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|Title: ||A Study of the Lawsonia intracellularis-induced porcine proliferative enteropathies.|
|Authors: ||Collins, Alison Marie|
|Keywords: ||lawsonia intracellularis;immunity;transmission of infection;survival of lawsonia intracellularis;control of the porcine proliferative enteropathies|
|Issue Date: ||2000|
|Publisher: ||University of Sydney. Veterinary Science|
|Abstract: ||The porcine proliferative enteropathies (PPE) are a group of diseases ranging from intestinal adenomatosis (PIA), a chronic condition causing reduced growth rates in post weaning pigs, to the often fatal proliferative haemorrhagic enteropathy (PHE), resulting in intestinal haemorrhage. PHE predominantly occurs in older and heavier pigs than the chronic disease PIA. This thesis examined whether the age when susceptible pigs are infected affects the clinical response to L.intracellularis infection. The characteristic pathologic lesion of PPE is the abnormal proliferation of crypt epithelial cells in the ileum and colon. Closely associated with this proliferation is the presence of an obligately intracellular bacterium, Lawsonia intracellularis. Characterisation of L.intracellularis was performed in in-vitro co-cultures of L.intracellularis extracted from PHE-affected mucosa. The efficacy of antimicrobials to inhibit the growth of L.intracellularis in-vitro was evaluated and compared with isolates cultured in the United Kingdom. The results were analysed with respect to medication strategies currently used to control PPE in piggeries. PPE occurs in virtually all piggery management systems, including newly developed systems that are aimed at improving the herd health, such as segregated early weaning and multiple site production. PPE is currently controlled in Australia with the routine addition of antimicrobials in pig feed, in particular olaquindox. Recommendations to reduce the use of feed-based antibiotics in Australia require the development of alternate strategies to control diseases such as PPE. Sequential outbreaks of PHE reported in minimal disease herds suggested that pigs could develop immunity to disease. An experimental model of L.intracellularis infection was developed in this thesis to demonstrate that immunity to re-infection with L.intracellularis could be developed. Infection was monitored by detection of faecal shedding of L.intracellularis and serum IgG antibodies against L.intracellularis. Two in-feed antimicrobial strategies were analysed in this thesis for their ability to induce the development of immunity to L.intracellularis, while avoiding clinical signs of disease. The first strategy evaluated the use of low levels of in-feed antimicrobials to allow subclinical infection and the development of immunity. The second strategy evaluated the use of high levels of in-feed antimicrobials to terminate infection two weeks after exposure to L.intracellularis. Gaining a greater understanding of how L.intracellularis infection is spread both within and between piggeries will enable the development of management strategies to control the spread of infection. This thesis examined the possibility that other species in contact with pigs and piggeries such as rats, mice and birds may transmit infection to pigs. The transmission of infection between pigs via the faecal/oral route was also examined, as was the survival and infectivity of L.intracellularis over time. Ultimately this thesis aimed to understand the pattern of L.intracellularis infection and the survival and transmission of L.intracellularis in order to develop effective control measures for PPE, especially in minimal disease herds.|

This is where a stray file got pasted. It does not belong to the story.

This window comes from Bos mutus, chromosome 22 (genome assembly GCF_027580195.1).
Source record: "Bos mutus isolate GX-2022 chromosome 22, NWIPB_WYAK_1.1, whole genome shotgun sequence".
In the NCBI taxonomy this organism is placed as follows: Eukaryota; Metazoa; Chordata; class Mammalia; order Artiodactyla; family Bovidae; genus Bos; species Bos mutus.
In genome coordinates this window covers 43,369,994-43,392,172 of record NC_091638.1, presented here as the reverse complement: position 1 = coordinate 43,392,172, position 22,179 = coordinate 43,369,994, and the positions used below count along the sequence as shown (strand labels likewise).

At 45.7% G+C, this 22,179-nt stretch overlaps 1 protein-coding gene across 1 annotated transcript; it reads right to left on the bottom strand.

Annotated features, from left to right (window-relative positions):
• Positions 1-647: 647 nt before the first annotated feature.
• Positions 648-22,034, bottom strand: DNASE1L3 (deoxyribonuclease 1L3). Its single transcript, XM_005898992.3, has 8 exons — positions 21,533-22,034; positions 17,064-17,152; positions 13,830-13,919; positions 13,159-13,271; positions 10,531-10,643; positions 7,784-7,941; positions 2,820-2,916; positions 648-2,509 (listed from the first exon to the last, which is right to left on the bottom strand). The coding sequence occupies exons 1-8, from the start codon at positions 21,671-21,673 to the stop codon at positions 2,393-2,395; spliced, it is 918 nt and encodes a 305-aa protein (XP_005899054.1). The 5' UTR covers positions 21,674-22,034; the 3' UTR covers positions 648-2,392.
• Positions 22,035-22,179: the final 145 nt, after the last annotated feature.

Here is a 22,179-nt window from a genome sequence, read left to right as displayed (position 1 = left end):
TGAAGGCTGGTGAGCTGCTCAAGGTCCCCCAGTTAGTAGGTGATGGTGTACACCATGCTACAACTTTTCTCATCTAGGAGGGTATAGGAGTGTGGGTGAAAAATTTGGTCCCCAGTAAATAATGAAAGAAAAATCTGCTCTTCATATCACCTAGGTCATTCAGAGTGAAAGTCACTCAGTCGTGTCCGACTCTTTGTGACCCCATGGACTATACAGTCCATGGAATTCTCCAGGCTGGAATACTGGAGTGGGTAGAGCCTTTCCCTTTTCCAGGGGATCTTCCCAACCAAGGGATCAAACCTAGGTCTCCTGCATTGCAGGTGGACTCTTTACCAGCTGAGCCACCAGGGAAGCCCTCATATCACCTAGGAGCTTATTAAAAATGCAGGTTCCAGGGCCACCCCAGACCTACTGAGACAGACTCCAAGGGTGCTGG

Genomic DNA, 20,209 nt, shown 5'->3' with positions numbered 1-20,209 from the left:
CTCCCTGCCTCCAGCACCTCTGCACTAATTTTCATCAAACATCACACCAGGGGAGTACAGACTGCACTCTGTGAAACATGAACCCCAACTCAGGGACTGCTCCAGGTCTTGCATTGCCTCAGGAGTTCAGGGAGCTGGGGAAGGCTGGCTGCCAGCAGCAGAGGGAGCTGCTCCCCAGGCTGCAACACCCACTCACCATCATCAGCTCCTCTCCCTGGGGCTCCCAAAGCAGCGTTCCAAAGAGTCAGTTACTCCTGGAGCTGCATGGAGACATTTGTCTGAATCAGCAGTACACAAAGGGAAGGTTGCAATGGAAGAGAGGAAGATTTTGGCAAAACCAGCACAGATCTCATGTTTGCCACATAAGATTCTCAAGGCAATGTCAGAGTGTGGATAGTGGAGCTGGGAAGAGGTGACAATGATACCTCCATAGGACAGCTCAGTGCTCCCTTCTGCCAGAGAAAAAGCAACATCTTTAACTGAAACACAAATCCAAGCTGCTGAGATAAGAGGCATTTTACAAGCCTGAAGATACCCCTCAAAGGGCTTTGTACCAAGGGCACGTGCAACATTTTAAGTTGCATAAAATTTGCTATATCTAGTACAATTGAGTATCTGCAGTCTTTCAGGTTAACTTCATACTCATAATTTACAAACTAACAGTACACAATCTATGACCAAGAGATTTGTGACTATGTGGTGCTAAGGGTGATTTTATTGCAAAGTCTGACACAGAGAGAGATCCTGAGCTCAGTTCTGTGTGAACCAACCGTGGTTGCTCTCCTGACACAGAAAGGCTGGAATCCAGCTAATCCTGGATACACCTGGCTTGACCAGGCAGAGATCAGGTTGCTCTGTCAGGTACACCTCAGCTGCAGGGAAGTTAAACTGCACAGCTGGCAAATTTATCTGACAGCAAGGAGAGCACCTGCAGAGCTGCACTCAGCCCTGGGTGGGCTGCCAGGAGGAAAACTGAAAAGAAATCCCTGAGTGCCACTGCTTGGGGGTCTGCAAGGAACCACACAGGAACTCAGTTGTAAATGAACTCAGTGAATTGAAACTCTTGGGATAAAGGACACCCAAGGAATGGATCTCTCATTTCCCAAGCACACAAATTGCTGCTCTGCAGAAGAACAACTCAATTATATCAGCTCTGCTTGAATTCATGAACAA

|Rights and Permissions: ||Copyright Collins, Alison Marie;http://www.library.usyd.edu.au/copyright.html|
|Appears in Collections:||Sydney Digital Theses (Open Access)|
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